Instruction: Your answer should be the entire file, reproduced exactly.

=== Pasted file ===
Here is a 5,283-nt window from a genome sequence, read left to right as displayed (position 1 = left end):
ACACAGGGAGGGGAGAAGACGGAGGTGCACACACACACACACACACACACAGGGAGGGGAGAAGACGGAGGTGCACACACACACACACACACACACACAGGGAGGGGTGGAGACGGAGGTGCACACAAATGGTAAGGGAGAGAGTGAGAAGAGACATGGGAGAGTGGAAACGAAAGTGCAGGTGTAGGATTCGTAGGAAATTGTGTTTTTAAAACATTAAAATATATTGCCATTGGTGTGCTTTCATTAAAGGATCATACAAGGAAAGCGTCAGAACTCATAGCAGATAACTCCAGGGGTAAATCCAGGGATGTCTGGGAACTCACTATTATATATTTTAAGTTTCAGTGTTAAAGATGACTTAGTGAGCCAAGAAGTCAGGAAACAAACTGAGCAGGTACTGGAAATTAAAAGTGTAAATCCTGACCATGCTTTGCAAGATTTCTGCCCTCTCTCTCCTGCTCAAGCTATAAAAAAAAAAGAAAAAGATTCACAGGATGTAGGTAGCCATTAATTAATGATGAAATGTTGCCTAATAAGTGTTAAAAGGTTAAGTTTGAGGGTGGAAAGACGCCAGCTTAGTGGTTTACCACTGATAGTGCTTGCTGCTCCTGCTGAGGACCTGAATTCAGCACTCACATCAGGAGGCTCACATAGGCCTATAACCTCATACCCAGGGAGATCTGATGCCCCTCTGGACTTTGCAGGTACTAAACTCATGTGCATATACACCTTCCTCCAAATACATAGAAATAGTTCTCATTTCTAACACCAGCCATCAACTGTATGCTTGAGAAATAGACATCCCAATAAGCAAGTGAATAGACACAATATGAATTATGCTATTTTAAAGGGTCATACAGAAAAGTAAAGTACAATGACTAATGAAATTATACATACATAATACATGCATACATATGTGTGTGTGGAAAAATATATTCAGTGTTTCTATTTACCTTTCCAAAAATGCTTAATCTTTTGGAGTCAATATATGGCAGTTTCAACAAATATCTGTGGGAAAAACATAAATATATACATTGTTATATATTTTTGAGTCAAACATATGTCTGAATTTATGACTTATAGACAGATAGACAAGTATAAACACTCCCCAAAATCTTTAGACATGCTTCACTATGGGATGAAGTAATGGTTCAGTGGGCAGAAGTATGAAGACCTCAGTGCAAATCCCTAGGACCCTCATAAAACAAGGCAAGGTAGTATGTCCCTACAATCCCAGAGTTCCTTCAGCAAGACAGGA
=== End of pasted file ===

Here is a 5,283-nt window from a genome sequence, read left to right as displayed (position 1 = left end):
ACACAGGGAGGGGAGAAGACGGAGGTGCACACACACACACACACACACACAGGGAGGGGAGAAGACGGAGGTGCACACACACACACACACACACACACAGGGAGGGGTGGAGACGGAGGTGCACACAAATGGTAAGGGAGAGAGTGAGAAGAGACATGGGAGAGTGGAAACGAAAGTGCAGGTGTAGGATTCGTAGGAAATTGTGTTTTTAAAACATTAAAATATATTGCCATTGGTGTGCTTTCATTAAAGGATCATACAAGGAAAGCGTCAGAACTCATAGCAGATAACTCCAGGGGTAAATCCAGGGATGTCTGGGAACTCACTATTATATATTTTAAGTTTCAGTGTTAAAGATGACTTAGTGAGCCAAGAAGTCAGGAAACAAACTGAGCAGGTACTGGAAATTAAAAGTGTAAATCCTGACCATGCTTTGCAAGATTTCTGCCCTCTCTCTCCTGCTCAAGCTATAAAAAAAAAAGAAAAAGATTCACAGGATGTAGGTAGCCATTAATTAATGATGAAATGTTGCCTAATAAGTGTTAAAAGGTTAAGTTTGAGGGTGGAAAGACGCCAGCTTAGTGGTTTACCACTGATAGTGCTTGCTGCTCCTGCTGAGGACCTGAATTCAGCACTCACATCAGGAGGCTCACATAGGCCTATAACCTCATACCCAGGGAGATCTGATGCCCCTCTGGACTTTGCAGGTACTAAACTCATGTGCATATACACCTTCCTCCAAATACATAGAAATAGTTCTCATTTCTAACACCAGCCATCAACTGTATGCTTGAGAAATAGACATCCCAATAAGCAAGTGAATAGACACAATATGAATTATGCTATTTTAAAGGGTCATACAGAAAAGTAAAGTACAATGACTAATGAAATTATACATACATAATACATGCATACATATGTGTGTGTGGAAAAATATATTCAGTGTTTCTATTTACCTTTCCAAAAATGCTTAATCTTTTGGAGTCAATATATGGCAGTTTCAACAAATATCTGTGGGAAAAACATAAATATATACATTGTTATATATTTTTGAGTCAAACATATGTCTGAATTTATGACTTATAGACAGATAGACAAGTATAAACACTCCCCAAAATCTTTAGACATGCTTCACTATGGGATGAAGTAATGGTTCAGTGGGCAGAAGTATGAAGACCTCAGTGCAAATCCCTAGGACCCTCATAAAACAAGGCAAGGTAGTATGTCCCTACAATCCCAGAGTTCCTTCAGCAAGACAGGA